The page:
Skip Ribbon Commands
Skip to main content

Health Issues

Impetigo is a bacterial skin infection. It can develop in any skin injury, such as an insect bite, cut, or break in the skin. It can develop as a result of irritation caused by a runny nose.

A child can spread the infection to other parts of his body by scratching. He can spread the germs to others in close contact by directly touching them. He can spread the germs by touching a surface that another child touches.

Impetigo can occur anytime. It is most common in warm weather when cuts and scrapes from outdoor play are more likely.

What to Look For: 

  • Red pimples 
  • Fluid-filled blisters 
  • Oozing rash covered by crusted yellow scabs

What You Should Do: 

Parents or primary caregiver should

  1. Call child’s medical provider for a treatment plan. 
  2. Clean infected area with soap and water. Try to gently remove crusty scabs.
  3. Cover infected area loosely. The scabs need airflow for healing. Covering also helps prevent contact that would spread the infection to others or to other parts of the child’s body.
  4. Keep sores covered until they are healed.
  5. Wash hands well after treating sores.
  6. Try to keep your child from scratching.
  7. Trim the child’s fingernails.
  8. Do not permit sharing of towels or face cloths.
  9. Observe the rash. Notice whether it improves or gets worse.

Other Caregivers Should:

  • Tell parents if you notice a child has signs of impetigo.
  • If the child cannot be picked up promptly, wash the affected area with soap and water. Then cover any exposed sores until the parents can arrange to remove the child for treatment.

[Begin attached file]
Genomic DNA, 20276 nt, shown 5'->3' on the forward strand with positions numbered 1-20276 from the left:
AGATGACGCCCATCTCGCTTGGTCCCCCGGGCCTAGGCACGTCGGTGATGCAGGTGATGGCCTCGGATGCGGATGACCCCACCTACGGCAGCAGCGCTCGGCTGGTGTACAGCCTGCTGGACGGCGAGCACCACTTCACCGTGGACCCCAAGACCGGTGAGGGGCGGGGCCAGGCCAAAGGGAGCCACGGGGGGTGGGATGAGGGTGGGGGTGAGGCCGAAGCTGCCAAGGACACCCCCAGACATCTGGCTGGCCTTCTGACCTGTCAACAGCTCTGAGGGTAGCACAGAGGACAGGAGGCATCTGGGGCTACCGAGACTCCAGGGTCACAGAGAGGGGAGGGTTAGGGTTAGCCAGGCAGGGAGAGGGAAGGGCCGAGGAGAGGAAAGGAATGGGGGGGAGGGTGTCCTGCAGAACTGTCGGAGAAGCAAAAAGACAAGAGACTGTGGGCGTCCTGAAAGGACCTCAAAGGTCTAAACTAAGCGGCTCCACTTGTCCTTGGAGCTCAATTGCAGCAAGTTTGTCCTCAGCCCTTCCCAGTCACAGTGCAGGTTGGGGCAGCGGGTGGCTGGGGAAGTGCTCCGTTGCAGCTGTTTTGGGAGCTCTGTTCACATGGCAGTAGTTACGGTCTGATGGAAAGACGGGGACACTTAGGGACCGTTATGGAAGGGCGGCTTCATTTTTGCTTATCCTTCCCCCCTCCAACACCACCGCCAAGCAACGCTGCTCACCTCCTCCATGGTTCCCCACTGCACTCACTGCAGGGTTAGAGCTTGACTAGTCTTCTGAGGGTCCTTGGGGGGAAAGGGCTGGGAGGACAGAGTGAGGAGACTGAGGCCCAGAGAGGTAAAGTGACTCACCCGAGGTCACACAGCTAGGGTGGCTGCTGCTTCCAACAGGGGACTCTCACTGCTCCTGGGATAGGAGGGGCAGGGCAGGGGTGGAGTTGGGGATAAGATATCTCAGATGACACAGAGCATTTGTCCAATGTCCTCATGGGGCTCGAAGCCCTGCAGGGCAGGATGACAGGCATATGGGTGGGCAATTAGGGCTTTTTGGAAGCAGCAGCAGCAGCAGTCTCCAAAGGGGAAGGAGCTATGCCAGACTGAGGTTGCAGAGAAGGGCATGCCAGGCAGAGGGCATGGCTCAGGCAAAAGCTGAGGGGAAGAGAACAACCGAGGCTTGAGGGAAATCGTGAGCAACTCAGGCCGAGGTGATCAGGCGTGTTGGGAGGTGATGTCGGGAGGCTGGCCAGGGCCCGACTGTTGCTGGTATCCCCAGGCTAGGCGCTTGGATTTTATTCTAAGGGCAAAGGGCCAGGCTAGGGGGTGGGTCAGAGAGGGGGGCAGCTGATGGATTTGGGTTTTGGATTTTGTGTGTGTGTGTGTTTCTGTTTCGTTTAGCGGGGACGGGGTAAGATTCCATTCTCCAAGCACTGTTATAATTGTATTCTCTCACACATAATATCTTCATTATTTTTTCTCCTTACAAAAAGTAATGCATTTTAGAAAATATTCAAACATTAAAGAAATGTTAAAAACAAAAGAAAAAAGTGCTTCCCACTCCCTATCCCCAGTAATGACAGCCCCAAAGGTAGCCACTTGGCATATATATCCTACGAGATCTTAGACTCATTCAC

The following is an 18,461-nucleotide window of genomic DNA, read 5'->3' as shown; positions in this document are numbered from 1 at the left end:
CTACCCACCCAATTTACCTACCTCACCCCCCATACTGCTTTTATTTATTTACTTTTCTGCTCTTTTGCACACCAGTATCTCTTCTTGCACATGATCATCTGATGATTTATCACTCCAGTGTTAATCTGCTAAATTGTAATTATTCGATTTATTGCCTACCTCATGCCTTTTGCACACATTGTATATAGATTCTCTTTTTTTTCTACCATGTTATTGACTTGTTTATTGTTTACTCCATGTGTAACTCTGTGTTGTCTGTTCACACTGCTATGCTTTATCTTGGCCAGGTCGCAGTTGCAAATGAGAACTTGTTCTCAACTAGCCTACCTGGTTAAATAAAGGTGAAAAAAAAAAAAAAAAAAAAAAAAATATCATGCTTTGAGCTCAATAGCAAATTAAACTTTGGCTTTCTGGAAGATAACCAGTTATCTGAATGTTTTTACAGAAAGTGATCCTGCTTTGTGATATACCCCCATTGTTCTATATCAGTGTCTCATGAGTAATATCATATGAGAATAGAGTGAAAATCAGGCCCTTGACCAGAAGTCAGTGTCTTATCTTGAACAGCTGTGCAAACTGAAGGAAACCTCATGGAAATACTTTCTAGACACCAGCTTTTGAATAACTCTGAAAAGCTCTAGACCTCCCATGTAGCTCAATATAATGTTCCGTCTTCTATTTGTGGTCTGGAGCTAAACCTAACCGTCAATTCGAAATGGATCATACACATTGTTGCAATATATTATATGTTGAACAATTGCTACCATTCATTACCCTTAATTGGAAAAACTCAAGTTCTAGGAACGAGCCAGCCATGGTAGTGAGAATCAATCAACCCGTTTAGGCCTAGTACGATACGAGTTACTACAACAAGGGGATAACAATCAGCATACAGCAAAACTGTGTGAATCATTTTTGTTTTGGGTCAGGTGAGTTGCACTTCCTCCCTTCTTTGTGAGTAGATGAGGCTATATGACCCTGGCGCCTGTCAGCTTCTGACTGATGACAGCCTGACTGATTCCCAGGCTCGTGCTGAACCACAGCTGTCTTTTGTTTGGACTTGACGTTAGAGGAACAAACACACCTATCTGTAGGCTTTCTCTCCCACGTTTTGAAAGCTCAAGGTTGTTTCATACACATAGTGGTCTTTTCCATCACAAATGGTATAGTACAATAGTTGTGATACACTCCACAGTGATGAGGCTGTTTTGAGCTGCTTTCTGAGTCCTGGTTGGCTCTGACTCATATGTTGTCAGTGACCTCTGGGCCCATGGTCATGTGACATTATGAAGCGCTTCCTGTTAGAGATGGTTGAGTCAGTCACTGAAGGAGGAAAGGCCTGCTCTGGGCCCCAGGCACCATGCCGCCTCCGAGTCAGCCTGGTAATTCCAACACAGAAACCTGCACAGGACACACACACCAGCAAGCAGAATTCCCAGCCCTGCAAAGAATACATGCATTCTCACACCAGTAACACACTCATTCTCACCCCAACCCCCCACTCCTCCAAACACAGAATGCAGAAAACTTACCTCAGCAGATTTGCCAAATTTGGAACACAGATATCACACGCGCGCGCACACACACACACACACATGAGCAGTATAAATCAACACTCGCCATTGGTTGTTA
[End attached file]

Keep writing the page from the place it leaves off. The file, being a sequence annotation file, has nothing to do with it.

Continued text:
• In the event that more than one child in a group has been infected, contact the health department about control measures. The problem could involve antibiotic-resistant staphylococcal bacteria.

When A Child May Return to School or Child Care:

  • Twenty-four hours after treatment is started with an antibiotic ointment or oral antibiotic medicine. 
  • The child may return when he feels well enough to do regular activities. If your child needs special care, the staff should decide if they can provide the care while still taking care of the other children in the group.

 

Last Updated
5/29/2014
Source
First Aid for Families (PedFACTs) (Copyright © 2012 American Academy of Pediatrics)
The information contained on this Web site should not be used as a substitute for the medical care and advice of your pediatrician. There may be variations in treatment that your pediatrician may recommend based on individual facts and circumstances.